If you don’t know what extreme gardening is, then you must have missed the three giant world record-holding pumpkins that graced (maybe this isn’t the right word for it) The New York Botanical Garden last October. I blogged about these giants, as did many others in the cucurbit community. Their residency at the Garden was also widely reported in the press. That’s the kind of news I like to read!

Growers of the giant pumpkin, i.e., the species Cucurbita maxima, are in a class of their own. This is not gardening for the faint-hearted. Ever since the last behemoth pumpkin was weighed in 2010, there has been a clock counting down the seconds until the next weigh-off this fall. Even throughout the bleakest part of winter, these growers have been thinking about how to break the record and perhaps even the one-ton barrier. Last year a new record was set of 1,810 1/2 pounds (821.23 kg). This is less than 190 pounds off the one-ton mark; just a little over a 10% weight gain is needed. Or think metric–reaching 900 kg is even closer. There may be as many theories on how to reach this milestone in plant husbandry as there are dedicated extreme growers.

Representatives from SNEGPG (Southern New England Giant Pumkin Growers association) pose with grower Steve Connolly and pumpkin Carver Scott Cullyl.
Representatives from SNEGPG (Southern New England Giant Pumkin Growers association) pose with grower Steve Connolly and pumpkin Carver Scott Cully.

For the rest of us, we can take our minds off such weighty matters and plant zucchini. They taste much better, that is if you don’t let them get too big! I know this culinary tidbit about giant pumpkins all too painfully. Every year someone asks, “How many pumpkin pies could that giant pumpkin make?” While Scott Cully was carving Chris Steven’s 1,810 1/2 pound pumpkin, pieces were flying off, each containing enough flesh to feed an entire household. This seemed like a terrible waste, so I asked if I could have one of the pieces. I knew that these cucurbits were considered low quality for human consumption, but I had to test this for myself. First I used a hand held refractometer to get an indication of the sugar content. I got a reading of 5°Bx, which is considered poor (15°Bx and above is considered excellent). That didn’t deter me though, nor did the fact that it had pale-colored flesh, indicating a low Beta-Carotene content.

I have found that adding pumpkin or winter squash to store bought macaroni and cheese always improves the flavor of this ultimate comfort food. First, I roasted cubed pieces of the giant pumpkin to help concentrate the flavor and then added it to the mac ‘n cheese mix. The result: only fit for livestock feed! There were horrible stringy fibers, not the tender fibers found in spaghetti squash. And it had that distasteful off pumpkin flavor described by Amy Goldman in her glorious book, The Compleat Squash: A Passionate Grower’s Guide to Pumpkins, Squashes, and Gourds. Therefore, the answer to the question, “How many pumpkin pies does a giant pumpkin make?” is simple. Zero!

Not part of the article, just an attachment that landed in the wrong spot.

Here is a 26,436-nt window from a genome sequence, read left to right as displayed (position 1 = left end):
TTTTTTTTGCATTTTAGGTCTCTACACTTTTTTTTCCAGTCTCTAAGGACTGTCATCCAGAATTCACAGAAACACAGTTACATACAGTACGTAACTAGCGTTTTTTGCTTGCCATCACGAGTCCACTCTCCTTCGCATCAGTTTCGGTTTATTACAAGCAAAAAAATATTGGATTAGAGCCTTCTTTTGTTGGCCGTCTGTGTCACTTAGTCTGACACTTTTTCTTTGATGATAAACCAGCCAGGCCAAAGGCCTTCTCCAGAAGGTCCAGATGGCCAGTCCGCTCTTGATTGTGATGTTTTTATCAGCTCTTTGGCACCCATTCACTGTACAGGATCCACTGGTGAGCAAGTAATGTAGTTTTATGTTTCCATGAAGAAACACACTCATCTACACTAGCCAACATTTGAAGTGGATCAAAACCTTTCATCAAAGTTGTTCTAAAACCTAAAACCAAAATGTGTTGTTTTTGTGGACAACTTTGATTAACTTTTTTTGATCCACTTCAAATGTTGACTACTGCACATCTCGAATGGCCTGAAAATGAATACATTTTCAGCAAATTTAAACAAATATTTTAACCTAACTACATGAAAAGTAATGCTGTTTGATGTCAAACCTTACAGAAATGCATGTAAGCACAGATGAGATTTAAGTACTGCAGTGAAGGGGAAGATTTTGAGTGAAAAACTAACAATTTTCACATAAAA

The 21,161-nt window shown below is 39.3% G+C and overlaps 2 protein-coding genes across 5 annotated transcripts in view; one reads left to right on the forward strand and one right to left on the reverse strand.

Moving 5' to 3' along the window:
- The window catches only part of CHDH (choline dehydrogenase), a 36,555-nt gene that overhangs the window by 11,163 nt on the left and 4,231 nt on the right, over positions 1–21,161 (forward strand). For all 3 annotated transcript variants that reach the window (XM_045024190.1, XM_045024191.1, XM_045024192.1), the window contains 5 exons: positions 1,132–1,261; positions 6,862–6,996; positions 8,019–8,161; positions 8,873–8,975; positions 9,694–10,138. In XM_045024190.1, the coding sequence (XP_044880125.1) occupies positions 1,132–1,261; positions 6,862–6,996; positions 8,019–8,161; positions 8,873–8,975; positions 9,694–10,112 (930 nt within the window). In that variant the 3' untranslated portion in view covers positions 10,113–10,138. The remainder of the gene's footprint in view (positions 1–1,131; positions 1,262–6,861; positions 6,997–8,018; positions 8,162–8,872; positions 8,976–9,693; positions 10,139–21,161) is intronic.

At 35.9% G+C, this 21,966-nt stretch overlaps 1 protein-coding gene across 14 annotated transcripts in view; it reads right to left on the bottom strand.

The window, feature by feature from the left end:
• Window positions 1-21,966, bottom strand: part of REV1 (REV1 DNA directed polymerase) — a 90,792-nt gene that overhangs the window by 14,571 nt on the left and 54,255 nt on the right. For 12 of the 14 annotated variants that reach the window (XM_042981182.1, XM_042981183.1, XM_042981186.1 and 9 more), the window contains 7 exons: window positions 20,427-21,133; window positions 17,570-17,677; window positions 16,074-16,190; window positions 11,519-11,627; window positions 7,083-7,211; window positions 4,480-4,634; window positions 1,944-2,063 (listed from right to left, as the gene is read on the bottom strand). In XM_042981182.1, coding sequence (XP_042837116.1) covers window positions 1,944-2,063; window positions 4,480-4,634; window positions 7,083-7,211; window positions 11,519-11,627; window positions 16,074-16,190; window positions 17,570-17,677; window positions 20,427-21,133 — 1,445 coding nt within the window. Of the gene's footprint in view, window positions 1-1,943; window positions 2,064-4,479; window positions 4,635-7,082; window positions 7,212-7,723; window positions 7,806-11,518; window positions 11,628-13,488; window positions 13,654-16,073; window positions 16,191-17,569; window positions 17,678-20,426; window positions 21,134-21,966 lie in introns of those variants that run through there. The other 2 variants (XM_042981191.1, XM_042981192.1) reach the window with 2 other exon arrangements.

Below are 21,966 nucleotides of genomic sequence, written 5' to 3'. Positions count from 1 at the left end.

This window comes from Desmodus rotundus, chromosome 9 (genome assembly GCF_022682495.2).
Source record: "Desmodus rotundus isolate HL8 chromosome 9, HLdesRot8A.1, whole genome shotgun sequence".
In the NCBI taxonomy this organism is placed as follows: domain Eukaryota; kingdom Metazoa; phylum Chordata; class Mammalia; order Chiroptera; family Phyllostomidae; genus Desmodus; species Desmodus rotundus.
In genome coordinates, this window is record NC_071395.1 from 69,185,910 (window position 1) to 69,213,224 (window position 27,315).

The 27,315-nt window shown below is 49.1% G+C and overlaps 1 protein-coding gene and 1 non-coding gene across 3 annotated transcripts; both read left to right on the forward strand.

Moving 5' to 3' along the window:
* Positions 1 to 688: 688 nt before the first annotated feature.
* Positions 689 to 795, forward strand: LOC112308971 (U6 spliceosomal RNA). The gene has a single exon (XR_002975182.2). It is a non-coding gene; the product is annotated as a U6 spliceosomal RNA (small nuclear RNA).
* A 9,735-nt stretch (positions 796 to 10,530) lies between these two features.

Origin of the Giant Pumpkin

Posted inPrograms and Events, Science onOctober 26 2010, by Thomas Andres

Thomas C. Andres is an Honorary Research Associate at the Garden.
Grower Chris Stevens helps lower the 1,810.5 lbs pumpkin into place at The New York Botanical Garden.

I am especially excited that three record-breaking pumpkins are on display this month at The New York Botanical Garden. The heaviest one is not only the heaviest fruit ever grown, but also the heaviest fruit in the plant kingdom! The scientific name of the species, Cucurbita maxima, says it all. How did this all come about?

First, I should explain my relationship with these plants. I work here at the Botanical Garden with Michael Nee on the taxonomy of the genus Cucurbita. This group of a little over a dozen species includes the squashes, pumpkins, and certain kinds of gourds. They all originally grew wild in the tropical and subtropical Americas. Five of the species were domesticated and represent some of our oldest New World crop plants. This means that Italy not only didn’t have tomatoes before Columbus, but no zucchini!

Wild Cucurbita fruit are like a baseball in size, shape, and even almost in hardness. This is quite large for a wild fruit, although nothing to write to the Guinness Book of World Records about. So how could a fruit that is so hard and so big travel around enough to form new populations? Wild Curcurbita do often grow in flood plains, and float during floods, but they would then only float in one direction: downstream.

A tale of megafauna, Columbus, selective breeding, and the pursuit of the one ton pumpkin. More below.